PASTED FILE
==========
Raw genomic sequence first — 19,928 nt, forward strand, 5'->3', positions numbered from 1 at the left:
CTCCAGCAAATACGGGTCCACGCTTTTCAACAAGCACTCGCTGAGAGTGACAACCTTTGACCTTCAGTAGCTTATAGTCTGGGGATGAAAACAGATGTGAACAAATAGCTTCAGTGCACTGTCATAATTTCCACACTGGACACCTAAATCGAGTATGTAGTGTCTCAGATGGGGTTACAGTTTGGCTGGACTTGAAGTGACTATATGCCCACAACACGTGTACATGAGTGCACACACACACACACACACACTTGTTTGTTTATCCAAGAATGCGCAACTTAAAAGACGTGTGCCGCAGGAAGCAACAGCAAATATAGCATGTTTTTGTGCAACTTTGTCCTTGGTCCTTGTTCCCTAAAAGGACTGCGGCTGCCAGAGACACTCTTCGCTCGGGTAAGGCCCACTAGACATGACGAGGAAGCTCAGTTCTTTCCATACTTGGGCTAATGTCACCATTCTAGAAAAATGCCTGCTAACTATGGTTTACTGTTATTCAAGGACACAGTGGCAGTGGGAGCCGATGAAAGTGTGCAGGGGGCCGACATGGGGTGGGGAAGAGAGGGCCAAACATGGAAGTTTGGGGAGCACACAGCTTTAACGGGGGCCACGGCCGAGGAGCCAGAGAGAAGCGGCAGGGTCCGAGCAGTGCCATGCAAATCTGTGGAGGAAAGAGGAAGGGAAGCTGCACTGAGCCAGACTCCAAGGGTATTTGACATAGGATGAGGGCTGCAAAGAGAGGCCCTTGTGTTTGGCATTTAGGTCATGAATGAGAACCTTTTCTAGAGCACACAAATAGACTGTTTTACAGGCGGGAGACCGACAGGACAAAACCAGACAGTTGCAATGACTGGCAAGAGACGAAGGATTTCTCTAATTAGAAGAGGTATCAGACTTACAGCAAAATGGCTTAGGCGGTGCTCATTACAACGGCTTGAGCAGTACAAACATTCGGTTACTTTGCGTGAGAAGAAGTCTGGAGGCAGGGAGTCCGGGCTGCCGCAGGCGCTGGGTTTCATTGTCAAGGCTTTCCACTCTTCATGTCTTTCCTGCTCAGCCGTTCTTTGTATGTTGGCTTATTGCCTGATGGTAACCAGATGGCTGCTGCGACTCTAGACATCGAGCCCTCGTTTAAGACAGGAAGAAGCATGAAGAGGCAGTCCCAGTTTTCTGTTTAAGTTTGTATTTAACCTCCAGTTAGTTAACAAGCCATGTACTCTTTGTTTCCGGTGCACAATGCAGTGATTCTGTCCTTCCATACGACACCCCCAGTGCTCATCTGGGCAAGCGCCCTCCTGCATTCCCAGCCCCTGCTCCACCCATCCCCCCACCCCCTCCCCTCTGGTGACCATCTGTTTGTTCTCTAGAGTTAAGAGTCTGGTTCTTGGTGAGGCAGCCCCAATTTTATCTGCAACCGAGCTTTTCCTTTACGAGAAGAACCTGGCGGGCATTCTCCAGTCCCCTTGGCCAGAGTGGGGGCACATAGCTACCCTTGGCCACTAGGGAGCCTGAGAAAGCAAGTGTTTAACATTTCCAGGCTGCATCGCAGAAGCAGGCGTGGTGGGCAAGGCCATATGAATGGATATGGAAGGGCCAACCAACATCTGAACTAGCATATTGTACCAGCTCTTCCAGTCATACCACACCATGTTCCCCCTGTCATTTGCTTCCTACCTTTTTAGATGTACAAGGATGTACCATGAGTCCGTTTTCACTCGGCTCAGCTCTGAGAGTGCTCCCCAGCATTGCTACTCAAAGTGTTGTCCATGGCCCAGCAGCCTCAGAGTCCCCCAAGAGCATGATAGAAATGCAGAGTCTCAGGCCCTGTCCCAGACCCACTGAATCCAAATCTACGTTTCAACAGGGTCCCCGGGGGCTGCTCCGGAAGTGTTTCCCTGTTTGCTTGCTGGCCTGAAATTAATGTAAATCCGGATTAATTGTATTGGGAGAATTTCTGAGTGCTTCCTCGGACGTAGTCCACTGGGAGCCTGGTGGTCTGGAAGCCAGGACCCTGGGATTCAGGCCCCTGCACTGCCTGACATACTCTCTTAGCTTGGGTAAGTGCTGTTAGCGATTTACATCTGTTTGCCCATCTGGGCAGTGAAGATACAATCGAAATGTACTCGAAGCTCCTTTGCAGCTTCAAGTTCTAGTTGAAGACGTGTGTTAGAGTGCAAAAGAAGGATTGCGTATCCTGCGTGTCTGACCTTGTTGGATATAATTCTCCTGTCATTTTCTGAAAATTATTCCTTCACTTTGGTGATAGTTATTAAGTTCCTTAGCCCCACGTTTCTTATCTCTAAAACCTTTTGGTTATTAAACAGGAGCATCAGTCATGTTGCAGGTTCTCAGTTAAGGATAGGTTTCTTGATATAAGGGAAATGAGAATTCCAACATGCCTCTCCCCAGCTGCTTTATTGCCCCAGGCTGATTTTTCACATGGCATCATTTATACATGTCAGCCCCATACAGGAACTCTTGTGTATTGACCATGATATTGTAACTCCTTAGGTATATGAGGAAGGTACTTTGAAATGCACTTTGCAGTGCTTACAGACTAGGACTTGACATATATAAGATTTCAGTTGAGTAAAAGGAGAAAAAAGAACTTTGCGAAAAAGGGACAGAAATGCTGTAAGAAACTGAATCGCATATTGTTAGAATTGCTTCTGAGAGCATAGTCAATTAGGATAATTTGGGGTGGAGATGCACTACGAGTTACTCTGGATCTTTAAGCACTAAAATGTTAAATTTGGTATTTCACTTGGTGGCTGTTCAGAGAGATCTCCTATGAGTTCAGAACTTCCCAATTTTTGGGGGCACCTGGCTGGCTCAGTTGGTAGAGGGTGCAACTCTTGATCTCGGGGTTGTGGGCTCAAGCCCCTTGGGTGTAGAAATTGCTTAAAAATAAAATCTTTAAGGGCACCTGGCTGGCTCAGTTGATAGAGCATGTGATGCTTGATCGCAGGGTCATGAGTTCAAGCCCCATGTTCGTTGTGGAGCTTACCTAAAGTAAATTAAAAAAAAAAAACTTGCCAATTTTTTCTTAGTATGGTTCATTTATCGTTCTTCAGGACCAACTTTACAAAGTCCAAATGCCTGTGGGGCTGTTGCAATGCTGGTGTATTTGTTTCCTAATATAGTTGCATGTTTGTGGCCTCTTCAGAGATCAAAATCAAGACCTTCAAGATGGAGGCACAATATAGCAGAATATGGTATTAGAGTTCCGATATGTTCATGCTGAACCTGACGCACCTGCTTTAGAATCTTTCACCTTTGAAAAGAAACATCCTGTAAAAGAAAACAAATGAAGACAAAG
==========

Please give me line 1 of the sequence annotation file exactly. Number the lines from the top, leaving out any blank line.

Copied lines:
Raw genomic sequence first — 19,928 nt, forward strand, 5'->3', positions numbered from 1 at the left: